A Difference of Mind
Lesson 4 of 11
Objective: SWBAT explain that each person’s brain is unique in its response to tasks controlled by the brain.
I begin the unit by asking students, "What makes you who you are?"
The goal is to activate students' thinking and prior knowledge so accept all answers. Many students will answer with their talents and abilities. As students answer I ask them to briefly explain the reason for their particular answer to push thinking a bit further. (How do you know.....?)
We will be investigating this question as we work through four different stations; attention, memory, language and emotion. Each station has a set of directions for you to read and follow. Do NOT skip this step; follow the directions carefully and record your answers on your notes sheet.
This lesson was adapted from the NIH module The Brain: Our Sense of Self. (BSCS. (2005). The Brain: Our Sense of Self. NIH publication No. 05-5171. Copyright © 2005 by BSCS. All rights reserved.
Students are working through four station modules. I recommend your students work in partners to complete the tasks. Because I have eight lab tables, I create two areas for each station to allow students to move through each station in smaller clusters. I label each table with station names describing what's covered (attention, memory, language or emotion). At each station have enough materials to allow for students to work in groups of two or three (pairs works best). The emotion and attention stations have web versions available but I find it easier to create hard copies of those so students are not distracted by the computers. The following is a description of each station for teacher reference. Allow students to read the Station Instructions at each location, do not give them this information.
In the web version, students are prompted to take two tests and are presented with the amount of time it took to complete each test. In the print version, students take the two tests you have printed out (Stroop Test Diagram) while their partners time them with stopwatches. Together, the tests are called the Stroop test, after J.R. Stroop, the psychologist who developed them in 1935. In Test 1, the names of colors are in the same color as the name; for instance, the word “blue” is written in blue. In Test 2, the names of colors are in a color different from the name; for instance, the word “yellow” is written in green. The object in each test is to name the color of the word (instead of reading the word) as quickly as possible. Students find that it takes longer to name colors in Test 2 than Test 1, since the color of the word and the meaning of the word compete for their attention. In addition, students find that individuals differ in their ability to separate color information from language information.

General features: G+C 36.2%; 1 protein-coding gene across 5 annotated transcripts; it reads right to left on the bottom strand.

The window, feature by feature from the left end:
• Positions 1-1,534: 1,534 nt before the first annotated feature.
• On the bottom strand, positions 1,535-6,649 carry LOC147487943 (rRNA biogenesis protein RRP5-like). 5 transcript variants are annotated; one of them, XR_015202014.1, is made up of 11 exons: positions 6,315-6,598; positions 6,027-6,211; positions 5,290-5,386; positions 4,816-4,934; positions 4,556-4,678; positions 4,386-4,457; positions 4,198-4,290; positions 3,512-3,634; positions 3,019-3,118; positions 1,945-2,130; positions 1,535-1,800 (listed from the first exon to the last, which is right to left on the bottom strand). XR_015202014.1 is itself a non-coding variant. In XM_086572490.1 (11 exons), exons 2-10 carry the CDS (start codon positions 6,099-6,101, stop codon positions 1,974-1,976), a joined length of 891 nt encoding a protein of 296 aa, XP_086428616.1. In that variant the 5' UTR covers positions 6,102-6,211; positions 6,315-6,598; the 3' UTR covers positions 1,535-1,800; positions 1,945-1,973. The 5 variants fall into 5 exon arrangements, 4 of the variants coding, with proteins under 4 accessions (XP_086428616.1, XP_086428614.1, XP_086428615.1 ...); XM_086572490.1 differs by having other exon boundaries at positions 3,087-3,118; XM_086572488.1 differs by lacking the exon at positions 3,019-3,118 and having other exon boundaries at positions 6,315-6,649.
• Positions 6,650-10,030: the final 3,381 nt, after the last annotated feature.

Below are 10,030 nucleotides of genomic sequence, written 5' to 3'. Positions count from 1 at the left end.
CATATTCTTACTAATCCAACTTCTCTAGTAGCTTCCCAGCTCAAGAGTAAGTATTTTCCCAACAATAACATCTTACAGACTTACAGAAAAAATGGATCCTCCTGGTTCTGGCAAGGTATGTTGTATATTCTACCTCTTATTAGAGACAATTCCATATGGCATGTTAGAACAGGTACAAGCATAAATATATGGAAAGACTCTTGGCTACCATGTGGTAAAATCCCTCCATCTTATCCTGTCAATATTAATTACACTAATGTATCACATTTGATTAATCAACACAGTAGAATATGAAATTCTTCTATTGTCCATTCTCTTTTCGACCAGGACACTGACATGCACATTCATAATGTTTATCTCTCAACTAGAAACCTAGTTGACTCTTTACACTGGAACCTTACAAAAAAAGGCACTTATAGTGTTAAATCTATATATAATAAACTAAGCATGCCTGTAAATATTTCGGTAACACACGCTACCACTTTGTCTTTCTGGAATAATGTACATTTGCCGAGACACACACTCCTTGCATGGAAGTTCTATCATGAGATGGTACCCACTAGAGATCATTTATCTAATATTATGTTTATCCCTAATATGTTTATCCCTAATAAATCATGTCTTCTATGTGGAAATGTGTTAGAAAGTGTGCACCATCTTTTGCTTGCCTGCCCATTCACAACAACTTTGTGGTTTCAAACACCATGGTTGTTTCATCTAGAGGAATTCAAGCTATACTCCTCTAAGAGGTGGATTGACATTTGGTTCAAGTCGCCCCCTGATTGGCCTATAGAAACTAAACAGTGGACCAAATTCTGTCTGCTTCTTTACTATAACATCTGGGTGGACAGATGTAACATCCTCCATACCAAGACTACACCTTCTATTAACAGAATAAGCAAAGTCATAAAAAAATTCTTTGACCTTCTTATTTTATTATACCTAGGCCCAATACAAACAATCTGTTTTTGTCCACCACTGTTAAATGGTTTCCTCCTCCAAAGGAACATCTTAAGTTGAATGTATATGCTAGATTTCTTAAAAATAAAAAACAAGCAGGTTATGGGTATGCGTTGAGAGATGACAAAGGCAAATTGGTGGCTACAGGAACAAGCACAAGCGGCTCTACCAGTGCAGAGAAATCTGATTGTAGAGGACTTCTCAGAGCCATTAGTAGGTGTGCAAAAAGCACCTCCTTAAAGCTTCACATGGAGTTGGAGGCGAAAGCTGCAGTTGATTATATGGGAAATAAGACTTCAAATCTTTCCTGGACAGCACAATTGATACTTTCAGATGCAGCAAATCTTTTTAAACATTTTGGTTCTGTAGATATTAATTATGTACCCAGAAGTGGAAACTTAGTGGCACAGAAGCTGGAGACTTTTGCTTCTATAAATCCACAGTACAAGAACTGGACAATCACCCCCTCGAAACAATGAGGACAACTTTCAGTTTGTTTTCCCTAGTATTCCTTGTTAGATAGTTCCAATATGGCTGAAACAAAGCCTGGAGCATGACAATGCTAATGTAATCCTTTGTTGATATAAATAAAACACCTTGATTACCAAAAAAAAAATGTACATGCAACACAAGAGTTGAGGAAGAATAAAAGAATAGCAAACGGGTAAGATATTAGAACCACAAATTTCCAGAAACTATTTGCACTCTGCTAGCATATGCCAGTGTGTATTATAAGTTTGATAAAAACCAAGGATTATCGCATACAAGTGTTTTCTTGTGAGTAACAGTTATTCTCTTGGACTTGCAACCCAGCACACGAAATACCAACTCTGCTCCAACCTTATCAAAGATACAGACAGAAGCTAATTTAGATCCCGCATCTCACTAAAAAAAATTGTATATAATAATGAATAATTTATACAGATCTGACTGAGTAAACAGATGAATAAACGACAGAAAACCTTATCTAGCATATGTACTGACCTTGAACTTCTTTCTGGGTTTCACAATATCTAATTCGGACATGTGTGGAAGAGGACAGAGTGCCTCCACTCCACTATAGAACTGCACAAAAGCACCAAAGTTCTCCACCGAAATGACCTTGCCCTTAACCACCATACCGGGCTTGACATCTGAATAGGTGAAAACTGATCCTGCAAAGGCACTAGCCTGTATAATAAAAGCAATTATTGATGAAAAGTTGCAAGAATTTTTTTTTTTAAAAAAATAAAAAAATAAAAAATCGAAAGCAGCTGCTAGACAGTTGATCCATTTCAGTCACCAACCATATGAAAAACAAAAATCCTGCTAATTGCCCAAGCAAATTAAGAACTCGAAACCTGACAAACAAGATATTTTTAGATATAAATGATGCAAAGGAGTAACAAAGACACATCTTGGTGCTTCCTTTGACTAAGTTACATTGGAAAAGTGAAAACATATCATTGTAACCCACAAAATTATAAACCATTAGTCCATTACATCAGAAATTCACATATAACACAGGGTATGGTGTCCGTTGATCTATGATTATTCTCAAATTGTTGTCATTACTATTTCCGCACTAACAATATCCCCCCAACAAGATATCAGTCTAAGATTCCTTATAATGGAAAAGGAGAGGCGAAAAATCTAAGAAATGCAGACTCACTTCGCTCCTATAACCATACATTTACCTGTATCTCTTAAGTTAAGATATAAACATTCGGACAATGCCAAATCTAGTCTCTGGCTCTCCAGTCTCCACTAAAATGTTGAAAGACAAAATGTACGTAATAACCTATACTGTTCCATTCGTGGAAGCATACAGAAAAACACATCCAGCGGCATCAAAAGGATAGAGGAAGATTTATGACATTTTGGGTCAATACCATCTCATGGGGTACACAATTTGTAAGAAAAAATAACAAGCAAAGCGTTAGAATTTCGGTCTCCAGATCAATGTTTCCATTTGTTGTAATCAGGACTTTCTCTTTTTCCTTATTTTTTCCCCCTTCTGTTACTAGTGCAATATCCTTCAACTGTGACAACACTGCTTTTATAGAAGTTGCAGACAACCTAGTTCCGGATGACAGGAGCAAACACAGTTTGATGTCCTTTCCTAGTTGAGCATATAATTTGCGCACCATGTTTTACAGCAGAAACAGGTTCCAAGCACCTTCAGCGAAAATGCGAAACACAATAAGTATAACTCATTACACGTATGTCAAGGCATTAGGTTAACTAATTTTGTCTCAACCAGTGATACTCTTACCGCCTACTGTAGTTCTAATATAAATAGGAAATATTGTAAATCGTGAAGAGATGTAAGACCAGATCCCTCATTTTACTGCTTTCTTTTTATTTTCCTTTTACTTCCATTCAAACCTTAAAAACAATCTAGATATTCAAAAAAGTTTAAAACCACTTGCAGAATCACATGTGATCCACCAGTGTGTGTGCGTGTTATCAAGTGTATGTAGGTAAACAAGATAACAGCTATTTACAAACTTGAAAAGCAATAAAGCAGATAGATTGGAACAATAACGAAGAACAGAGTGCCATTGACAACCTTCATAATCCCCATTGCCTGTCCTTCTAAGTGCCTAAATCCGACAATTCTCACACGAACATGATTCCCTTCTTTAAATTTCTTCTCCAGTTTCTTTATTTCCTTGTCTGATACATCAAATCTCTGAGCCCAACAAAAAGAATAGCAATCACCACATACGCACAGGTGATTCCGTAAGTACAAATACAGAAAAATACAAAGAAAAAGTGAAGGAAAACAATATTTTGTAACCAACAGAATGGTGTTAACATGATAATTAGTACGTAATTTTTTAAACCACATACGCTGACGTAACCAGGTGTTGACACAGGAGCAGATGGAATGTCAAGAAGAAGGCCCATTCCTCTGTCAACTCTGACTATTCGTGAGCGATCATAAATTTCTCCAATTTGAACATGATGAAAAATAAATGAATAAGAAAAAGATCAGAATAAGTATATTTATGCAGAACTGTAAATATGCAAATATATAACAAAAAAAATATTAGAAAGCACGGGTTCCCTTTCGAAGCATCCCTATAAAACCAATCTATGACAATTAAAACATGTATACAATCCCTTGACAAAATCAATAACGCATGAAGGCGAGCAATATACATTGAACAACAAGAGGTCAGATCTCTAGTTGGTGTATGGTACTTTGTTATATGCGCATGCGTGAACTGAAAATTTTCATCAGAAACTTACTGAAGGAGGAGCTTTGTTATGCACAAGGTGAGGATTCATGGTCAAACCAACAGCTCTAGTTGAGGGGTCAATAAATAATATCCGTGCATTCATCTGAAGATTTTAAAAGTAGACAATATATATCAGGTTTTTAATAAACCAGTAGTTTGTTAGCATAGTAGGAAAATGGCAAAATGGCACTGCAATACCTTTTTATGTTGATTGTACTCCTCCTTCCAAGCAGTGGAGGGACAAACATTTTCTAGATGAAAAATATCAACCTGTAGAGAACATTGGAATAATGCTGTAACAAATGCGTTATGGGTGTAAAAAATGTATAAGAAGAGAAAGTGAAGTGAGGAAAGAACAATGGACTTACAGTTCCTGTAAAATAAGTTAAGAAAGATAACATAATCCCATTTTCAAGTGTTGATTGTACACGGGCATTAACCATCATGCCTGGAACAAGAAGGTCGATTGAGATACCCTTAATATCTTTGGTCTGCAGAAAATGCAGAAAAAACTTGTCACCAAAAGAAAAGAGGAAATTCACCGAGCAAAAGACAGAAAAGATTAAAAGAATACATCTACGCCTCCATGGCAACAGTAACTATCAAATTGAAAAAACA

Students decipher words and phrases from clues on each of the word puzzle cards. On the first card, students combine letters and symbols to come up with the following words:
On the second card, students interpret the arrangement of words to come up with the following phrases:
- officer undercover
- made in America
- evenly spaced
Students find that letters, symbols, and even the position of words are all ways that we use language to interpret information. In addition, students find that individuals differ in their abilities to interpret information.
Students play a matching game twice while their partners time them with stopwatches. A set of memory station cards is placed face down at the station. Students turn over two cards at a time, leaving them turned over if they match. The object is to match all cards as quickly as possible, then flip them over (without shuffling) and repeat the exercise. Students find that it takes longer to complete the game the first time than the second, since their memory retains the first results when they play the game a second time. In addition, students find that individuals differ in their ability to memorize position information.
Students look at two photographs for the Emotion Station that evoke different emotions. In the Web version, students are prompted to look at two different photographs on-screen. In the print version, students look at images from a media source. As they record their responses to the two pictures, students find that emotions play a role in how they interpret information. In addition, students find that individual reactions to the photos differ based on past experiences.
Give students the Station Notes handout to complete as they work through the different stations. Provide students with about 5 minutes per station (though you may need to adjust this depending on your students). As students work, walk around the room to monitor student progress and answer questions.
As students complete the stations have them fill in the Data Table on an overhead transparency, the board, or a class Google doc projected on the overhead projector.
The following video explains how I set up my classroom to make this stations activity transition as smoothly as possible.
Have students discuss their experiences very briefly.
Inform students that this was the first lesson of a unit on the brain. Ask the class, “What does today’s lesson have to do with the brain?”
The goal is to guide them to recognize that each station represents a function controlled by the brain. Explain that by engaging in these activities, they were exploring ways that their brain works.
Direct student attention to the data table. Point out the variation in the results at each station. Ask students what do they think this means?
Some students may say that this means that some of them are “stupid” or “smarter.” Guide them away from value judgments. Instead, emphasize that there are individual differences in the ways brains respond to tasks. Students should realize that these differences make each of us who we are.